The author of five bestselling novels, including Under Cover of Darkness and The Pardon, James Grippando writes compulsively readable thrillers that could be drawn from today's headlines, only better. Now his trademark gifts are wonderfully demonstrated in a taut new tale of intrigue that will keep you guessing to the final, breathtaking scene.
Just two years out of law school, Nick Rey is on the career fast track at a hot Miami law firm when he is suddenly plunged headfirst into a dangerous bid to save his father. Matthew Rey has been kidnapped while on business in Columbia's exotic port city of Cartagena. The ransom demand of three million dollars is far more than the Rey family can ever hope to raise.
Fortunately, Matthew had purchased an insurance policy to protect against just such a threat. Unfortunately, the kidnappers seem to know all about the policy, and the insurance company, suspecting fraud, is refusing to pay out. With nowhere to turn, Nick links up with Alex, a beautiful, street-smart woman who may be the only person capable of negotiating with Matthew's abductors. But Nick soon discovers that the gravest dangers to him and his family are not the kidnappers and their guns, but the men in suits: lawyers, to be exact, at a powerful firm with something to hide, and they will stop at nothing to keep Nick from unleashing the truth.
Miami attorney Nick Rey was perturbed by his fiancée's ocean-side pronouncement that in the future her title should be preceded by "ex-". So perturbed that he barely noticed when, seconds later, a sharp-shooting seagull dropped him another plate of the same. Odd to think that he'd shortly look back on it all as, well, a day at the beach.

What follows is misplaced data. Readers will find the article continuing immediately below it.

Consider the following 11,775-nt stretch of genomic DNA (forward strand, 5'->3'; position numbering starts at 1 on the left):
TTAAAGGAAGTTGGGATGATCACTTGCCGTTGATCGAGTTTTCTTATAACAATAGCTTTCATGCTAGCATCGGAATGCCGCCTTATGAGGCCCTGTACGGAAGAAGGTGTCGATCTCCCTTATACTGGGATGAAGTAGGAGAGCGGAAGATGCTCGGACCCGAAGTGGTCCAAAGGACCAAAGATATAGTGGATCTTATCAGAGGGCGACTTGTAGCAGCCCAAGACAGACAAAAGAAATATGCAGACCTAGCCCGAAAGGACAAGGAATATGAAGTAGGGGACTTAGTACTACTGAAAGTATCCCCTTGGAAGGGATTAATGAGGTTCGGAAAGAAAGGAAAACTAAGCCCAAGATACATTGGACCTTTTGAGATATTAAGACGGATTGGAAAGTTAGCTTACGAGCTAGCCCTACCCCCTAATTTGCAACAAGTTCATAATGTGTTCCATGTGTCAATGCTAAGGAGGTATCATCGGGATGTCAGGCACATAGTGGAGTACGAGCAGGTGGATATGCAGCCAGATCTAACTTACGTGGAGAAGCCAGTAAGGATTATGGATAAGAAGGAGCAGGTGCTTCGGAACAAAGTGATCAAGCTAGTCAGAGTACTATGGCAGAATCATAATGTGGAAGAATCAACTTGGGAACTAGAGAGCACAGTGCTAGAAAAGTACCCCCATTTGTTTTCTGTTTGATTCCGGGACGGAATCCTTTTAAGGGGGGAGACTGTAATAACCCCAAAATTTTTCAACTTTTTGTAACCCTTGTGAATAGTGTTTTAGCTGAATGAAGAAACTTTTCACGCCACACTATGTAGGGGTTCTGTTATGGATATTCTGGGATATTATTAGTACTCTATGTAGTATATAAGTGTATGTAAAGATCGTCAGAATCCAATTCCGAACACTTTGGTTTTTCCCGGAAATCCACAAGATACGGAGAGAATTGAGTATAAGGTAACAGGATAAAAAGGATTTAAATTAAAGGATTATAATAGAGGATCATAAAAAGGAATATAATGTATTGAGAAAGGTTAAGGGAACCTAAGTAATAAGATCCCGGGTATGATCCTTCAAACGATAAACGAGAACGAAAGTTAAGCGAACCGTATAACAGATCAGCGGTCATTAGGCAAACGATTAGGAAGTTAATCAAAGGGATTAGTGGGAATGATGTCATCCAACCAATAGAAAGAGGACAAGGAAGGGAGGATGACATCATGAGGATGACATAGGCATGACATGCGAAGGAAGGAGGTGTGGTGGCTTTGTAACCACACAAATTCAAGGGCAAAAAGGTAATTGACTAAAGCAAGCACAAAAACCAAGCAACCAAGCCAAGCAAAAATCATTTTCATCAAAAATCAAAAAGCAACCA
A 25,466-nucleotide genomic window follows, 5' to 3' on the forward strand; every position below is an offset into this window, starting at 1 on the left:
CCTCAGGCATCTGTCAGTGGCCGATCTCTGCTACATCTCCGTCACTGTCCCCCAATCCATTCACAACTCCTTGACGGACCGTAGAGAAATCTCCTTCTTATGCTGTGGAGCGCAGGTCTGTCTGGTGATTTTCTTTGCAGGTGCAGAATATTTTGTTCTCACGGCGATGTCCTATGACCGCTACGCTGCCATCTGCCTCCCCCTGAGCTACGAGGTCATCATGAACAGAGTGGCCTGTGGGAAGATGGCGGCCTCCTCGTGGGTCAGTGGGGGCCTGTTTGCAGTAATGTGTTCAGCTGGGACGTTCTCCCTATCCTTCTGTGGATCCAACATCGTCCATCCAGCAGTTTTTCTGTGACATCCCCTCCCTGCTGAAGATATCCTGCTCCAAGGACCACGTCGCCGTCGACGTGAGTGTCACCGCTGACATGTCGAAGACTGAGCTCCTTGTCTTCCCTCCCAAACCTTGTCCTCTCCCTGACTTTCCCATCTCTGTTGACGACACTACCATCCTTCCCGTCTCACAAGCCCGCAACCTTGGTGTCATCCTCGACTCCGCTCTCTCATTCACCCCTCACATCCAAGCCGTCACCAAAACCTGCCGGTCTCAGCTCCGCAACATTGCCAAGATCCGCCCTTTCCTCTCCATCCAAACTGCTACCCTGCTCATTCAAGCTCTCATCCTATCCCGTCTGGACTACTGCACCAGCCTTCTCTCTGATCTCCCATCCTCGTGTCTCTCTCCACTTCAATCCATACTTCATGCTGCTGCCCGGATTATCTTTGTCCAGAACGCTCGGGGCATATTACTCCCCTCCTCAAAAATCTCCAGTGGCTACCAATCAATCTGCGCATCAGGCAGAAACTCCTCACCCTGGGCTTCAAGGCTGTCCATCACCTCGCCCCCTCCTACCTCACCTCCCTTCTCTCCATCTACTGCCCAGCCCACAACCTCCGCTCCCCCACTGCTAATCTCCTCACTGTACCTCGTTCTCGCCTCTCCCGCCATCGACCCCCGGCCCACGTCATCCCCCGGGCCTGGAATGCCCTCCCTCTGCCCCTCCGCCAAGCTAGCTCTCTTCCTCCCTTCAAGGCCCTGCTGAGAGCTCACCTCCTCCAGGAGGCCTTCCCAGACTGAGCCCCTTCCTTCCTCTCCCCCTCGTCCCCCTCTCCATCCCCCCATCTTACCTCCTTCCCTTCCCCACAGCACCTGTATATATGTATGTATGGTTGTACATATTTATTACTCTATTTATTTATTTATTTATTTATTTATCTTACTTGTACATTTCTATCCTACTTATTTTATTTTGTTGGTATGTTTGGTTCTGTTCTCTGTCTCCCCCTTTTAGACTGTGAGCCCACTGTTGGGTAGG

Then again, having one's father kidnapped and held for ransom by Columbian revolutionaries will alter one's perspective, as will hearing that the FBI's declined to pursue the matter as they suspect the kidnappee, Matthew Rey, is not a commercial fisherman at all, but a drug smuggler. The state department, citing official policy against paying kidnappers, won't intercede and, oh yes, the insurance company that sold dad his $3,000,000 kidnap-and-ransom policy won't pay up because they think he's as much in cahoots as he is in Cartagena. Nick's sister, Lindsey, who's probably in South America, hasn't been heard from in a month, and his mother's pregnant.
And that's just the starting block as Nick and the beautiful insurance investigator, Alex Cabrera (also a former revolutionary), run waist-deep into pan-American treachery and deceit--and nifty plot twists and surprises--much of it supplied by Nick's own law firm, Coolidge, Harding and Cash.
Throughout A King's Ransom, author and Miami attorney James Grippando deftly balances first-person (Nick's) and third-person (Matthew's) narrative with true-to-life dialogue and characters drawn as well or better than most. It's fast, it's gripping, and it's getting to be a habit with him. Grippando bolted from the starting gate (and, presumably, the courtroom) with 1994's breath-holder The Pardon; if his sixth book in eight years is any indication, he'll neither slow down nor reenter the courtroom for some time to come. --Michael Hudson